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Photographer's Note

Happy Easter, the day here was magnificent, hopefully you will find this post inspiring.

The text below is from the National Park web site for this national Historic Monument. The ideas that were discussed and debated here were acted upon in the action on April 19th, 1775. They were globally important. I wasn’t the first such attempt but it is the one that took off and set the standard that is still the measure of freedom today; this was the beginning.

Wright's Tavern stood in the center of Concord. With the public meetinghouse on one side and the militia training ground on the other, it was a favorite resort of Concord's leading citizens for both business and pleasure, and thus played an important role in the transaction of the town's civil and military business. Built in 1747 by Ephraim Jones, who operated it until 1751, the tavern was managed during the portentous days of April 1775 by Amos Wright, whose name it has borne ever since. On April 19, when the courthouse bell announced the approach of Major Pitcairn's British troops, the Concord minutemen assembled at Wright's Tavern. Later, after Pitcairn's arrival in the public square, the British officers took refreshments in the tavern. As the scene of these events, the tavern has important associations with the opening military episode of the Revolution.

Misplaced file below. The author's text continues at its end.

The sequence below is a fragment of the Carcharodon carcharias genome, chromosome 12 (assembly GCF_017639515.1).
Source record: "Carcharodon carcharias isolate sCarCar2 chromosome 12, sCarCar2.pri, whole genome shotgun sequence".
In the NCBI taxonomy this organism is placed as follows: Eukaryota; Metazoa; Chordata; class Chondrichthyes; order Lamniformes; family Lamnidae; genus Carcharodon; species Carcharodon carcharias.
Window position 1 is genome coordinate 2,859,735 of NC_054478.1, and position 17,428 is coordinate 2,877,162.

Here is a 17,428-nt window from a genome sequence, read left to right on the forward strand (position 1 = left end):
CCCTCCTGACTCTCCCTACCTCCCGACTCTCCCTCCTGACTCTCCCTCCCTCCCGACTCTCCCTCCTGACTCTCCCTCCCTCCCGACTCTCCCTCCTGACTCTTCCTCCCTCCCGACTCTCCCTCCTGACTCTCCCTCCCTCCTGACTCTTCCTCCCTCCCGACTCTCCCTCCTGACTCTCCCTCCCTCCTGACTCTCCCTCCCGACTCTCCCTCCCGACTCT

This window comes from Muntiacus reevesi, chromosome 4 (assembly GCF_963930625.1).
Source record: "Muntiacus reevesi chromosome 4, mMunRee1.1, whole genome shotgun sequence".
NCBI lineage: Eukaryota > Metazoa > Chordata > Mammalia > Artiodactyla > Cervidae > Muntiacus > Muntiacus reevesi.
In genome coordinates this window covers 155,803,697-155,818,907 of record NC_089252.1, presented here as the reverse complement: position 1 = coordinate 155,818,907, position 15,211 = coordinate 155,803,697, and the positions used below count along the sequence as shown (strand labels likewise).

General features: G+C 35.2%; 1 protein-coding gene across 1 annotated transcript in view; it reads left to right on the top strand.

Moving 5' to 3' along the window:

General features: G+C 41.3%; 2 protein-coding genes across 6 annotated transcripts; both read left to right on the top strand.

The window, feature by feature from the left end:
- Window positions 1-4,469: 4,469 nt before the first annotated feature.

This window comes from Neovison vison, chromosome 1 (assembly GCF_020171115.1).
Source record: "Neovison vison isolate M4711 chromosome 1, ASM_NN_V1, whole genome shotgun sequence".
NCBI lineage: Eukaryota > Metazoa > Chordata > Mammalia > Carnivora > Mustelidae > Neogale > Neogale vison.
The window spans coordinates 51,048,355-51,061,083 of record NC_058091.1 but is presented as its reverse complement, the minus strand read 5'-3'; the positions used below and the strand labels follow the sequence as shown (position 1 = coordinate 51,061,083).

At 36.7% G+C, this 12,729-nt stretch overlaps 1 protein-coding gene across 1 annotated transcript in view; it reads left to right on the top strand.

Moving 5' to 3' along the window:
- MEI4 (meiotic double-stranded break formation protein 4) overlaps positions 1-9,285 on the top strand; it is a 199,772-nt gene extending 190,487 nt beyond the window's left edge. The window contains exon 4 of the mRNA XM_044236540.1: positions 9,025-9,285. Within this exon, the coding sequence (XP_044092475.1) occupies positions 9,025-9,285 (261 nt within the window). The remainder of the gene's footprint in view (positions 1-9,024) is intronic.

It also has associations with the Provincial Congress of Massachusetts Bay which met next door, in the First Parish Church, in October 1774. This congress, with John Hancock as president and Benjamin Lincoln as secretary, consisted of 300 delegates from Massachusetts towns who passed measures ending tax payments to the Crown and organizing a militia force to defy the King by arms if necessary. Wright's Tavern was used as a meeting place for committees of the Congress during the 5-day session, and also provided refreshments for the delegates.

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Additional Photos by Greg Davis (Greg1949) Gold Star Critiquer/Gold Star Workshop Editor/Gold Note Writer [C: 1443 W: 102 N: 2512] (9011)
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